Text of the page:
"We are all of us living in the gutter, but some of us are looking at the stars." ~Oscar Wilde
"Adventure is worthwhile in itself." ~Amelia Earhart

August 5, 2010

The Sculptures of Minnehaha Falls

There are three sculptures that I know of in the park surrounding Minnehaha Falls. There may be more. I haven't often gone down into the lower section or the extreme southern portions. But, these are the three I know of.

Gunnar Wennerberg

I'm not sure why this statue is here. When I took the photo, I didn't see a plaque nearby. When I was looking on the web for information about Wennerberg, though, I saw the photo below on Wikipedia (link). The poetry verse is written in both Swedish and English.

Wennerberg Plaque
Photo Source: Wikipedia

"Gunnar Wennerberg
Swedish poet, composer, educator and statesman
1817-1901

Oh God, who rulest fate of nations,
Almighty Thou, in every land;
Who holdest life and death's privations
Within the hollow of thy hand,
Whatever punishment thou weldest
For svea's sins of yore 'gainst thee,
Endure she will, if thou but shieldest,
Her immemorial liberty

Statue presented to the city of Minneapolis
June 24, 1915 by
Wennerberg Memorial Association"
Colonel John H. Stevens
This second sculpture is more familiar to me. Behind the statue is the Stevens House, the first house built in Minneapolis. The house was originally located near St. Anthony Falls but was moved to Minnehaha Falls in 1896.

"Col. John H. Stevens
Born June 13, 1820
Died May 28, 1900
First settler in the city of Minneapolis"

The first sculpture placed in the park, though, is "Hiawatha and Minnehaha" and is a tribute to Henry Wadsworth Longfellow's poem, "Hiawatha".

Hiawatha and Minnehaha
near Minnehaha Falls

I would post the whole poem here but it's long enough to fill a book. Luckily, though, it's in the public domain and can be found here (link). I'll give you a couple of stanzas though:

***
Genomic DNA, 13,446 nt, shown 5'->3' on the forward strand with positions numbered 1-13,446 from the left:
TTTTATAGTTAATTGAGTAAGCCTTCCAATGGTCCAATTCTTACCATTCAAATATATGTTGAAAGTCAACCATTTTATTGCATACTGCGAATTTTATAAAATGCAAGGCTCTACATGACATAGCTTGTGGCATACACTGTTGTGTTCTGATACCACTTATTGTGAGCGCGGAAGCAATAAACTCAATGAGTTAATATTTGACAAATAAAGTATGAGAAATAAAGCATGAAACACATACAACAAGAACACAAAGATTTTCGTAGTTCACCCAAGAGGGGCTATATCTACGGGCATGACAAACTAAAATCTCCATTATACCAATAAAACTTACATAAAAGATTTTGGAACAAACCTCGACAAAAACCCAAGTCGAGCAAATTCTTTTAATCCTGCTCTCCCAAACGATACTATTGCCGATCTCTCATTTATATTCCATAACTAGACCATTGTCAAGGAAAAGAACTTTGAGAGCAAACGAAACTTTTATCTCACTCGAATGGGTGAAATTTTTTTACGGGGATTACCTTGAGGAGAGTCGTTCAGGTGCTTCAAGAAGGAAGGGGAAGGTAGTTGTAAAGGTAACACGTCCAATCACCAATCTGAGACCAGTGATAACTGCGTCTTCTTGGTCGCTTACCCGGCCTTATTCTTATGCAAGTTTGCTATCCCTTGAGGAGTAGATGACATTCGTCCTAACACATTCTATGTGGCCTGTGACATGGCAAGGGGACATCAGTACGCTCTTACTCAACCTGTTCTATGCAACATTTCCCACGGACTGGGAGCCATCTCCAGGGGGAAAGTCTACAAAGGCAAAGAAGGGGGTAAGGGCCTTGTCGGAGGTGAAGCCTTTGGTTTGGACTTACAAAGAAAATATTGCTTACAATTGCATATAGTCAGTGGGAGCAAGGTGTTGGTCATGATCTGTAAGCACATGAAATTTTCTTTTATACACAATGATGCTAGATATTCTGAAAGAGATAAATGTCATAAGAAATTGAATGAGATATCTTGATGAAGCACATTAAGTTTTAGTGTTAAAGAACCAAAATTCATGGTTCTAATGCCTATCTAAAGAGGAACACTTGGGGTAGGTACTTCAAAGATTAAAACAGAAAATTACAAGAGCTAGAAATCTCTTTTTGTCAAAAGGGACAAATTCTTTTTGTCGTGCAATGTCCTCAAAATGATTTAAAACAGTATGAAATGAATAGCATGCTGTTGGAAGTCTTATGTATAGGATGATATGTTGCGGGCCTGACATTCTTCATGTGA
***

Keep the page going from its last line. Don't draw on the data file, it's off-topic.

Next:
Downward through the evening twilight,
In the days that are forgotten,
In the unremembered ages,
From the full moon fell Nokomis,
Fell the beautiful Nokomis,
She a wife, but not a mother.

She was sporting with her women,
Swinging in a swing of grape-vines,

When her rival the rejected,
Full of jealousy and hatred,
Cut the leafy swing asunder,
Cut in twain the twisted grape-vines,
And Nokomis fell affrighted
Downward through the evening twilight,
On the Muskoday, the meadow,
On the prairie full of blossoms.
"See! a star falls!" said the people;
"From the sky a star is falling!"



From the plaque:
"Hiawatha and Minnehaha
by Jacob Fjelde

Erected in 1911 by means of funds
raised through the efforts of
Mrs. L.P. Hunt of Mankato,
and contributed principally
by the school children
of Minnesota."

7 comments:

Jean-Paul said...

a very interesting post... nicely done! :)

charmie said...

Interesting..!

sandy said...

Lovely sculptures, why does the 2nd one look like bandate? With a kerchief over his face like an outlaw?

Sandy

Berryvox said...

Sandy - Oh, I think it's a beard. Plus, it BADLY needs restoration work.

Vera said...

Is this park near your house? I think it's amazing if it is, to just have somewhere to go and hangout, and where kids can learn a bit of history and culture too. Where I grew up we have something like a park but not quite. Cause what it is really is a basketball court with big space around it for kids to run around, play and all. The historical landmarks you have to seek out, though there are some not so far away.

Berryvox said...

Vera - It's about 3-4 miles away from my current house but I grew up less than a mile away. My friends and I would often ride our bikes over there and climb on some of the (small) cliffs. It is a great place. :)

I was pretty oblivious to the history of the place when I was young. Local history just wasn't covered in my schools and nobody around me was very interested.

Vera said...

Thanks for the response :) I think that not many people are conscious in preserving history or passing on the stories outside of the school, specially here.